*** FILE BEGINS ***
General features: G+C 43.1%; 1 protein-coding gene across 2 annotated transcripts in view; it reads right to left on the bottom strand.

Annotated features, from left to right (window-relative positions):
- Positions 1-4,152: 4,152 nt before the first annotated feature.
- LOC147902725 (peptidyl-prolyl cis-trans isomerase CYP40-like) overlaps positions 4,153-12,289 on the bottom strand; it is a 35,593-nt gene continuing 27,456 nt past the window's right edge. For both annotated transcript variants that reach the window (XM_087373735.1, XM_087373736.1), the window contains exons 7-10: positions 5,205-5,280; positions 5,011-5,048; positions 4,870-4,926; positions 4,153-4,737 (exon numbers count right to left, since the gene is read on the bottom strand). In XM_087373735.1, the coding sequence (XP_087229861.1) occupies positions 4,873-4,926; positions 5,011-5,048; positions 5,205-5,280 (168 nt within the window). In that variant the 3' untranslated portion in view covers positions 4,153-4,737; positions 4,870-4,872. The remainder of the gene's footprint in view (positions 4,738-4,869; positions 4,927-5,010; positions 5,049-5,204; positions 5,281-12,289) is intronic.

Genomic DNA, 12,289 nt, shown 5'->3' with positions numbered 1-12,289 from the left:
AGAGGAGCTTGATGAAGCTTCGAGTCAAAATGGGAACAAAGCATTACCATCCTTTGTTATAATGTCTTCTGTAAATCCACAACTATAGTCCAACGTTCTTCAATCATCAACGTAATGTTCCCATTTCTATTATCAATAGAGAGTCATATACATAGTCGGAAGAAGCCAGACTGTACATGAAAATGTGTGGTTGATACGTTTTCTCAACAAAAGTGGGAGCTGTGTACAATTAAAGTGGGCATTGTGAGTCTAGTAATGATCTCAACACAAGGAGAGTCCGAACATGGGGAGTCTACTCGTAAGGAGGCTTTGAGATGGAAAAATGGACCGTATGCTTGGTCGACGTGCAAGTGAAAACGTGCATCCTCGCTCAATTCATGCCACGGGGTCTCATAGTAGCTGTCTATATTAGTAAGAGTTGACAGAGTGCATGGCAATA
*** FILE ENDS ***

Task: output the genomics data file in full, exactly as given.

General features: G+C 43.1%; 1 protein-coding gene across 2 annotated transcripts in view; it reads right to left on the bottom strand.

Annotated features, from left to right (window-relative positions):
- Positions 1-4,152: 4,152 nt before the first annotated feature.
- LOC147902725 (peptidyl-prolyl cis-trans isomerase CYP40-like) overlaps positions 4,153-12,289 on the bottom strand; it is a 35,593-nt gene continuing 27,456 nt past the window's right edge. For both annotated transcript variants that reach the window (XM_087373735.1, XM_087373736.1), the window contains exons 7-10: positions 5,205-5,280; positions 5,011-5,048; positions 4,870-4,926; positions 4,153-4,737 (exon numbers count right to left, since the gene is read on the bottom strand). In XM_087373735.1, the coding sequence (XP_087229861.1) occupies positions 4,873-4,926; positions 5,011-5,048; positions 5,205-5,280 (168 nt within the window). In that variant the 3' untranslated portion in view covers positions 4,153-4,737; positions 4,870-4,872. The remainder of the gene's footprint in view (positions 4,738-4,869; positions 4,927-5,010; positions 5,049-5,204; positions 5,281-12,289) is intronic.

Genomic DNA, 12,289 nt, shown 5'->3' with positions numbered 1-12,289 from the left:
AGAGGAGCTTGATGAAGCTTCGAGTCAAAATGGGAACAAAGCATTACCATCCTTTGTTATAATGTCTTCTGTAAATCCACAACTATAGTCCAACGTTCTTCAATCATCAACGTAATGTTCCCATTTCTATTATCAATAGAGAGTCATATACATAGTCGGAAGAAGCCAGACTGTACATGAAAATGTGTGGTTGATACGTTTTCTCAACAAAAGTGGGAGCTGTGTACAATTAAAGTGGGCATTGTGAGTCTAGTAATGATCTCAACACAAGGAGAGTCCGAACATGGGGAGTCTACTCGTAAGGAGGCTTTGAGATGGAAAAATGGACCGTATGCTTGGTCGACGTGCAAGTGAAAACGTGCATCCTCGCTCAATTCATGCCACGGGGTCTCATAGTAGCTGTCTATATTAGTAAGAGTTGACAGAGTGCATGGCAATA